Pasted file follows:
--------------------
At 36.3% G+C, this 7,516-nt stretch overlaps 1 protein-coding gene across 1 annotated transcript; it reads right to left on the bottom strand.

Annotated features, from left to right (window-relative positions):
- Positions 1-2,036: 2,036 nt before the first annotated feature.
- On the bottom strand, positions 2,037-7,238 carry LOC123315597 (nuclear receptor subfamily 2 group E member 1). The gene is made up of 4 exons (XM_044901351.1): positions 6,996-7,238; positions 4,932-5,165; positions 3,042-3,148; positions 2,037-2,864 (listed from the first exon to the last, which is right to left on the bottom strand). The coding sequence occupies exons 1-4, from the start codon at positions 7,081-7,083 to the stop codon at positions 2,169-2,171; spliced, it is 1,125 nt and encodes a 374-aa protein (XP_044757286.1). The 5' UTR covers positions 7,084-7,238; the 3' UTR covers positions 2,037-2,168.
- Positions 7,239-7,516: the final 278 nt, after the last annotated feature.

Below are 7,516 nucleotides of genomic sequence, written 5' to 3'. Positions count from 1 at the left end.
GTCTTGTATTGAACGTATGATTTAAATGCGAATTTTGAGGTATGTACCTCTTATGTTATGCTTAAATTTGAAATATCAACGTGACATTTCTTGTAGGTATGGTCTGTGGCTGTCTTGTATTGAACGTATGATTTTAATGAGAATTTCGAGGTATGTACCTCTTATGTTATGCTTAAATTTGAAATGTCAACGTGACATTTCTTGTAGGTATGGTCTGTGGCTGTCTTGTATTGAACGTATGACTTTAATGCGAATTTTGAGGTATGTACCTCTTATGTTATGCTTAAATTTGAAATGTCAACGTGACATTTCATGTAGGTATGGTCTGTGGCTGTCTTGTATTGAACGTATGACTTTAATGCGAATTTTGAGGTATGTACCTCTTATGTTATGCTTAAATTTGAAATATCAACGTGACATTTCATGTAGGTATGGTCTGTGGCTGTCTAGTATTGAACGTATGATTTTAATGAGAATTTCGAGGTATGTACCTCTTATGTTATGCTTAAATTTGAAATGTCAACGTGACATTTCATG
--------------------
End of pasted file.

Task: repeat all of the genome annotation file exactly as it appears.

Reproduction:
At 36.3% G+C, this 7,516-nt stretch overlaps 1 protein-coding gene across 1 annotated transcript; it reads right to left on the bottom strand.

Annotated features, from left to right (window-relative positions):
- Positions 1-2,036: 2,036 nt before the first annotated feature.
- On the bottom strand, positions 2,037-7,238 carry LOC123315597 (nuclear receptor subfamily 2 group E member 1). The gene is made up of 4 exons (XM_044901351.1): positions 6,996-7,238; positions 4,932-5,165; positions 3,042-3,148; positions 2,037-2,864 (listed from the first exon to the last, which is right to left on the bottom strand). The coding sequence occupies exons 1-4, from the start codon at positions 7,081-7,083 to the stop codon at positions 2,169-2,171; spliced, it is 1,125 nt and encodes a 374-aa protein (XP_044757286.1). The 5' UTR covers positions 7,084-7,238; the 3' UTR covers positions 2,037-2,168.
- Positions 7,239-7,516: the final 278 nt, after the last annotated feature.

Below are 7,516 nucleotides of genomic sequence, written 5' to 3'. Positions count from 1 at the left end.
GTCTTGTATTGAACGTATGATTTAAATGCGAATTTTGAGGTATGTACCTCTTATGTTATGCTTAAATTTGAAATATCAACGTGACATTTCTTGTAGGTATGGTCTGTGGCTGTCTTGTATTGAACGTATGATTTTAATGAGAATTTCGAGGTATGTACCTCTTATGTTATGCTTAAATTTGAAATGTCAACGTGACATTTCTTGTAGGTATGGTCTGTGGCTGTCTTGTATTGAACGTATGACTTTAATGCGAATTTTGAGGTATGTACCTCTTATGTTATGCTTAAATTTGAAATGTCAACGTGACATTTCATGTAGGTATGGTCTGTGGCTGTCTTGTATTGAACGTATGACTTTAATGCGAATTTTGAGGTATGTACCTCTTATGTTATGCTTAAATTTGAAATATCAACGTGACATTTCATGTAGGTATGGTCTGTGGCTGTCTAGTATTGAACGTATGATTTTAATGAGAATTTCGAGGTATGTACCTCTTATGTTATGCTTAAATTTGAAATGTCAACGTGACATTTCATG